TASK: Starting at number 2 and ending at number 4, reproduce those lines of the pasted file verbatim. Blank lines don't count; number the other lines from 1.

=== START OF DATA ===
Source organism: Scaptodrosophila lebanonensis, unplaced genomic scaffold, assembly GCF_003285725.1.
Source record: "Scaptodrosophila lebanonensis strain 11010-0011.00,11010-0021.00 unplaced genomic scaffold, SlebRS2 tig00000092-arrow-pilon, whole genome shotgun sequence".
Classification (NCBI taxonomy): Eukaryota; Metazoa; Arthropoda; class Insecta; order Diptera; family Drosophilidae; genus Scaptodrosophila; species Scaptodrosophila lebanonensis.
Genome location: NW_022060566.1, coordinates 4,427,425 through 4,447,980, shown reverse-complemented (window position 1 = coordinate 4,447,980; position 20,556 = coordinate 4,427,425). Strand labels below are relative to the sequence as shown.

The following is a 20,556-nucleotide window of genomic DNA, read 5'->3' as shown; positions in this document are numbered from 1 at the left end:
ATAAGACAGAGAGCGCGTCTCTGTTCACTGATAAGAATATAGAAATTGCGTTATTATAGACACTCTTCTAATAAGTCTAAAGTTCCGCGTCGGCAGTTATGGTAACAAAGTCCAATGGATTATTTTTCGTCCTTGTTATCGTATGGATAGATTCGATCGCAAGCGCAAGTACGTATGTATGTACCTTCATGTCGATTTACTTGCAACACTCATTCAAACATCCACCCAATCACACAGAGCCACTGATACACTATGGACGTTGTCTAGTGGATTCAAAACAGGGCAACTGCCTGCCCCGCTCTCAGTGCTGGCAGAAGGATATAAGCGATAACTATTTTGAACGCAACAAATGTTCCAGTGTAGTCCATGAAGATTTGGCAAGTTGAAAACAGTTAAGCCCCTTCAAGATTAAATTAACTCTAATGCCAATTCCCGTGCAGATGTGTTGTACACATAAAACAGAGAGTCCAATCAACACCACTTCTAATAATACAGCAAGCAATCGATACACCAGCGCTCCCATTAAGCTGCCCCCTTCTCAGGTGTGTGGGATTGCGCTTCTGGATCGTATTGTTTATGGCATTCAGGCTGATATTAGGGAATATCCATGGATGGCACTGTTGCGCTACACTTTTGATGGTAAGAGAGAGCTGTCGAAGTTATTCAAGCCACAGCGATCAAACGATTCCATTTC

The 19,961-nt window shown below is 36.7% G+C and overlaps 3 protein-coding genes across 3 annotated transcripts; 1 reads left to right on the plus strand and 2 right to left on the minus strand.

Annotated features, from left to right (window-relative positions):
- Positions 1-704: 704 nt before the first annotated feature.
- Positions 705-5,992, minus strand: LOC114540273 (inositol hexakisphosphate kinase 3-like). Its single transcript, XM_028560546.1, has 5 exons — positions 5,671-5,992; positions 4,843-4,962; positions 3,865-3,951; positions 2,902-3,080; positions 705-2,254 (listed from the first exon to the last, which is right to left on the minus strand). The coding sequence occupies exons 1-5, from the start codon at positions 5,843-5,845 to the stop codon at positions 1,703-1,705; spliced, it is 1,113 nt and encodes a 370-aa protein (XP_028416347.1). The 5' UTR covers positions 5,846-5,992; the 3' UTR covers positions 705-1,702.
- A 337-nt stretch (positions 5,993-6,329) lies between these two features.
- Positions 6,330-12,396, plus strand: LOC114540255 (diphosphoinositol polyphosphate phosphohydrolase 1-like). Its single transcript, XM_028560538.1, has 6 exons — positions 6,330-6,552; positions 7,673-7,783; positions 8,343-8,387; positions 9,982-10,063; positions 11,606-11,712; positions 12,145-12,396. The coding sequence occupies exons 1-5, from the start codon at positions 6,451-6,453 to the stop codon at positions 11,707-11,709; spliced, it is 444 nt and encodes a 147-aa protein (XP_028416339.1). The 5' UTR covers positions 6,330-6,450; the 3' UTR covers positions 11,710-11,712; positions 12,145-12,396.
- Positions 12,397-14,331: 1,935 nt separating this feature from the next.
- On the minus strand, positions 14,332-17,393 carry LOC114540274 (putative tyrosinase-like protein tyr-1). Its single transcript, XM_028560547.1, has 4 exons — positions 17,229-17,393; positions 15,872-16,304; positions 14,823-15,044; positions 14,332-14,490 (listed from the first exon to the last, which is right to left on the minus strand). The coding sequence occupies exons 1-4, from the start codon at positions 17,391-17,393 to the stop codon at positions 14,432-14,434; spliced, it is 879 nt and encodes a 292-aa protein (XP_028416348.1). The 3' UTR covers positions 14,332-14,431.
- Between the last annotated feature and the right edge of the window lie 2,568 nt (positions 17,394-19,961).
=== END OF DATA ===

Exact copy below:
Source record: "Scaptodrosophila lebanonensis strain 11010-0011.00,11010-0021.00 unplaced genomic scaffold, SlebRS2 tig00000092-arrow-pilon, whole genome shotgun sequence".
Classification (NCBI taxonomy): Eukaryota; Metazoa; Arthropoda; class Insecta; order Diptera; family Drosophilidae; genus Scaptodrosophila; species Scaptodrosophila lebanonensis.
Genome location: NW_022060566.1, coordinates 4,427,425 through 4,447,980, shown reverse-complemented (window position 1 = coordinate 4,447,980; position 20,556 = coordinate 4,427,425). Strand labels below are relative to the sequence as shown.